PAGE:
Reference is now made to FIG. 1 which shows in perspective the assembled parts of the feed mechanism. The gun points in the direction of arrow 8, as it does in subsequent views. Here there is shown the feed mechanism positioned over the lowerreceiver tube 10. This mechanism includes the feed cam assembly 12 and the feed box assembly 14, positioned rearwardly of the receiver end cap 16 and gun barrel extension 18. Mounted on the upper receiver tube 20 is the bolt carrier 22 carrying bolt24. The feed port door 26 is pivotally mounted on the end cap 16. The feed box assembly 14 contains a feed sprocket 28 which is rotatably mounted on lower tube 10. This feed sprocket consists of three rows of teeth or splines 30, 32 and 34, spacedapart by cylindrical sections 36 and 38. Also fastened on feed box assembly 14 is a guide spring 40 which guides the cartridges during chambering.

In operation, assume that the bolt 24 in bolt carrier 22 is engaged with the barrel extension 18 and the carrier is at rest at its interface with the end cap 16. During firing the bolt carrier 22 recoils rearwardly to the position shown in FIG.1. During this recoil, the drive pin and roller, not shown in FIG. 1, engages a sprial camway 42 of the feed cam assembly 12, causing it to rotate in the direction of arrow 44. This rotation causes the sprocket 28 to positively advance or rotate in thedirection of arrow 44 to move the link belted ammunition 45 into a feed position, so that a live cartridge may subsequently be advanced into the chambered position during the counterrecoil of bolt carrier 22 (movement in the direction of arrow 8). Thereis a ratchet means, more fully described hereinafter, which will allow the counterrotation of the feed cam assembly 12 (in a direction opposite to that of arrow 44) during the counterrecoil movement of the bolt carrier 22. The feed cam assembly 12 isthen in a position to advance the sprocket 28 during the next recoil cycle when the next feed operation takes place.

The details of the ratcheting structure is best shown in FIG. 2 where parts are broken away to more clearly show this structure. Here is shown the feed cam assembly 12 rotatably mounted over the lower tube 10. This assembly consists of the feedcam tube 45 having at its inner end a drive ratchet 48. This ratchet has a row of seven teeth 50 that engage with a mating row of seven teeth 52 on the feed sprocket 28. Drive ratchet 48 is telescopically movable in an axial direction within cam tube46 and is urged outwardly by spring 54. It is retained in the assembly by pins 56 in slots 58 of the drive ratchet. Also shown in FIG. 2 is a ratchet release assembly 60 which is positioned and retained by the feed box (not shown). This ratchetrelease assembly 60 can be moved rearwardly, that is, to the right, by the operator and in opposition to spring 62 for the purpose of reloading or downloading the weapon. When the operator pulls rearwardly on the ratchet release handle 80 of the ratchetrelease assembly, it disengages the ratchet 48 from the feed sprocket 28. It also disengages the sprocket anti-backup pawl 64 from sprocket teeth 30 and disengages the feed door latch so the door, shown in FIG. 6, may be opened for loading, unloading orto clear a jam.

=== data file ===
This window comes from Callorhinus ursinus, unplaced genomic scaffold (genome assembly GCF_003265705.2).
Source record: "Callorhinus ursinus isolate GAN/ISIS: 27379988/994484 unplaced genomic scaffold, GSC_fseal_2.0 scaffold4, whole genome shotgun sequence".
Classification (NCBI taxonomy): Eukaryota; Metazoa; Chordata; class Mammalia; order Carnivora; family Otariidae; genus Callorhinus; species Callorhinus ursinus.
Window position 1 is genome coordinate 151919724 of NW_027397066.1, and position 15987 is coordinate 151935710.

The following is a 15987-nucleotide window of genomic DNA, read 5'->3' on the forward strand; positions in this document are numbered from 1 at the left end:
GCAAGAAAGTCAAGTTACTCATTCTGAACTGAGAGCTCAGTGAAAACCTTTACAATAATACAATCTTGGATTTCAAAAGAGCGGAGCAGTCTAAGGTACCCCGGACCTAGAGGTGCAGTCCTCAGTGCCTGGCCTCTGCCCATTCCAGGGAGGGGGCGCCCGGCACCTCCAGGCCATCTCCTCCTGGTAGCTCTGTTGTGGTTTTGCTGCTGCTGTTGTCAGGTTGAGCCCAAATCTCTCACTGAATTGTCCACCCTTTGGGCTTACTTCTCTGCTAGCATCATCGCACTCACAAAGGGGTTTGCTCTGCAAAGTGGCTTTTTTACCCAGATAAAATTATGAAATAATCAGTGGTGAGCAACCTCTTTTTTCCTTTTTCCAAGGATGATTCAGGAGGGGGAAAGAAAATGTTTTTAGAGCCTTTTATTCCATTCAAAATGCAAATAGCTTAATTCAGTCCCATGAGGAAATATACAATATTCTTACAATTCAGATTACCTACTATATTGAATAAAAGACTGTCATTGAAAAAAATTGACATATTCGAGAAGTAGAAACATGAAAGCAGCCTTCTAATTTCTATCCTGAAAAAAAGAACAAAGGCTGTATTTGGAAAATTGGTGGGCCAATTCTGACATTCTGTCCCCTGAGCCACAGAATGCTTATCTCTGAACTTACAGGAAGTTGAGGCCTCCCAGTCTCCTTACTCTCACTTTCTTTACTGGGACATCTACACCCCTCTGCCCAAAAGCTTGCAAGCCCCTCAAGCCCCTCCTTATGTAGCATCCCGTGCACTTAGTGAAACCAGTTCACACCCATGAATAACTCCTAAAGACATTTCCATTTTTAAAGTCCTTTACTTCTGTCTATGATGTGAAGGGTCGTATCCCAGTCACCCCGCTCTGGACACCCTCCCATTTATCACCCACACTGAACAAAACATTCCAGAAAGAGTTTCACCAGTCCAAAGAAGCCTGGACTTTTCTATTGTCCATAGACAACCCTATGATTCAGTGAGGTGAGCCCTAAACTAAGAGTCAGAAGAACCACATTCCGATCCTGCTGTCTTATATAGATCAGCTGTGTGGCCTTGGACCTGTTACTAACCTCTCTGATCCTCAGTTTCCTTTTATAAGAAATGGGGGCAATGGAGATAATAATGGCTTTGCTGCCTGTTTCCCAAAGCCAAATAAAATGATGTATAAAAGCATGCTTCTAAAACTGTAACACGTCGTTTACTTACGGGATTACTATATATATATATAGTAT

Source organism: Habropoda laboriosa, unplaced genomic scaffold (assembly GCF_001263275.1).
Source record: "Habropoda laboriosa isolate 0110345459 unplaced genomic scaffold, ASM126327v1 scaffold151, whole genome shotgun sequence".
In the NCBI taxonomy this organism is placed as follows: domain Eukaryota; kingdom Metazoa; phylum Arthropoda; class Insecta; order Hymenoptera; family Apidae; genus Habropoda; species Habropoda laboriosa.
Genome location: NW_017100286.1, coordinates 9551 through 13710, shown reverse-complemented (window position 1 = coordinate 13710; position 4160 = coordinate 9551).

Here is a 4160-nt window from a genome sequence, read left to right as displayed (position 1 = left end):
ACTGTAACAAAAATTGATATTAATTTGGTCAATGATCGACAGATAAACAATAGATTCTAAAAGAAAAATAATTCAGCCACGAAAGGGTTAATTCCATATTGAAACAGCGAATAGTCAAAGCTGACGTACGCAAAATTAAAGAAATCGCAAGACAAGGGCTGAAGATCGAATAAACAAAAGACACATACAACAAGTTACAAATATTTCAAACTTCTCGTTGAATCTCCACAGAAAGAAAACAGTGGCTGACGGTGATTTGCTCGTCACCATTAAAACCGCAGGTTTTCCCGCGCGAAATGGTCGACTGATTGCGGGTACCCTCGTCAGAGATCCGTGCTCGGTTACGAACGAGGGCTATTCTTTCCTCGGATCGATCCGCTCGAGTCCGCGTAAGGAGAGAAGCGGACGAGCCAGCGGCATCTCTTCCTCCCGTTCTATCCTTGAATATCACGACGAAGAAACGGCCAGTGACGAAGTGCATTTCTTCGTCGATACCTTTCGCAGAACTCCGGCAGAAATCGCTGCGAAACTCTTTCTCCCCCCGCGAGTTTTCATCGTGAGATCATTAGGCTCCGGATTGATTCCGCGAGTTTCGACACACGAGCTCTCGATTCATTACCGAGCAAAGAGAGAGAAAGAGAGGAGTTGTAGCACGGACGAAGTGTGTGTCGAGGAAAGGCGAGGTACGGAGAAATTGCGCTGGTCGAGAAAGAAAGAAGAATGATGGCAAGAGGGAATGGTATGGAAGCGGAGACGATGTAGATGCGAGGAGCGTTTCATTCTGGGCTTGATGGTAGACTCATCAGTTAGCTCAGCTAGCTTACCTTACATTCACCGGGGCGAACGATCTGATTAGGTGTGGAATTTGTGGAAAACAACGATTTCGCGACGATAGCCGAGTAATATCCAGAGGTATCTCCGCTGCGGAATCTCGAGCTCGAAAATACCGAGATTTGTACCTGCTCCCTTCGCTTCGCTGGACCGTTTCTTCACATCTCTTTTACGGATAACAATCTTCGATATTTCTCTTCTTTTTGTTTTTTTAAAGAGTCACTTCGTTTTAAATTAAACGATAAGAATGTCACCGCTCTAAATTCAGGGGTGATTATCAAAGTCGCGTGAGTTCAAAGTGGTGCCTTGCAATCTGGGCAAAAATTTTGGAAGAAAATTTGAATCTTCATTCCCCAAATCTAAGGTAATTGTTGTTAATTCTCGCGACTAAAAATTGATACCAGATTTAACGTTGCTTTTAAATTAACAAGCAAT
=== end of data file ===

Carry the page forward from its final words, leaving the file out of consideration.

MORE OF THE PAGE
FIG. 3 shows the feed cam assembly 12 with a spiral cam path 42. It can be seen that as a pin moves from right to left within the groove, it will cause the assembly to rotate downwardly and as the pin moves from left to right it causes theassembly to rotate upwardly to advance the sprocket to the next position.